What caused this debacle was the news that Apollo Tyres would acquire US-based Cooper Tire & Rubber for a whopping Rs 14,500 crore.
On paper, the news is very exciting because the deal will help Apollo Tyres become the seventh largest tyre maker in the world with a combined sales of USD 6.6 billion as of 2012. Apollo will also get the muscle to gain access to newer markets, at a time when demand in India has been sluggish on the back of the slowdown in auto sales.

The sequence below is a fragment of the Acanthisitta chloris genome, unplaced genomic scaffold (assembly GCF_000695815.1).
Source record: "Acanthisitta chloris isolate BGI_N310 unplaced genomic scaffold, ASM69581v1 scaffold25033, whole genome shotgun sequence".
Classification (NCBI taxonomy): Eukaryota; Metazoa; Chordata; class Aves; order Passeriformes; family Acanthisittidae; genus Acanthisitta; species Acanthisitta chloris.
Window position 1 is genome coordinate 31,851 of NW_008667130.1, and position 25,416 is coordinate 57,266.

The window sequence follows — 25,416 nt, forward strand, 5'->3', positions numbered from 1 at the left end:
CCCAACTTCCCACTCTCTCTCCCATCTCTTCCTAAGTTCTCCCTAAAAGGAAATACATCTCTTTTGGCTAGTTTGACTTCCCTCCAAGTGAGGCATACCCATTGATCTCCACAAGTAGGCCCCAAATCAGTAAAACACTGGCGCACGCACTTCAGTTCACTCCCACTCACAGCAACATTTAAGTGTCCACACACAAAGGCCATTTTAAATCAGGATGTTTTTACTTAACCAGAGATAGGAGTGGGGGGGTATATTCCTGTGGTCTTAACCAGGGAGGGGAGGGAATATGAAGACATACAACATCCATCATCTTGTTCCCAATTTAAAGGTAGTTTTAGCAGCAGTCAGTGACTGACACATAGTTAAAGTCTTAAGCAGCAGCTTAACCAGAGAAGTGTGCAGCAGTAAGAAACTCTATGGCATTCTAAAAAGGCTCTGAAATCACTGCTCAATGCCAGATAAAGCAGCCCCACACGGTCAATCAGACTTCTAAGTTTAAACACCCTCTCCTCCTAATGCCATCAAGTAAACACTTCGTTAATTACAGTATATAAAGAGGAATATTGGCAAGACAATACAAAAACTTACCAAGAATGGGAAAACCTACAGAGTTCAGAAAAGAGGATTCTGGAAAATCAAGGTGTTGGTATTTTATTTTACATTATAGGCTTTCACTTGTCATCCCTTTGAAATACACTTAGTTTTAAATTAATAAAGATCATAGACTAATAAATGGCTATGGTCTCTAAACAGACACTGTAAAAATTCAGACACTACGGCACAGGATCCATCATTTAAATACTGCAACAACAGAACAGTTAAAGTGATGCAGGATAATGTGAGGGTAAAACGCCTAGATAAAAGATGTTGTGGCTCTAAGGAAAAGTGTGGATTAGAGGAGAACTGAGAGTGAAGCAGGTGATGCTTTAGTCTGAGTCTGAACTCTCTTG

However, the reality is that because the deal is entirely funded by debt of USD 2.5 billion debt, Apollo’s debt:equity ratio will go haywire and shoot to 3.8 as against the present 1.7. Servicing this debt will be a huge problem for Apollo Tyres.
Analysts at Goldman Sachs, Kotak Institutional Equities, Ambit Capital and Quant Capital were quick to label the acquisition as “aggressive” and downgraded the stock to sell.
Meanwhile poor shareholders of Apollo Tyres were left nursing their wounds as they saw 1/4th of their hard-earned money invested in Apollo Tyres evaporate into thin air.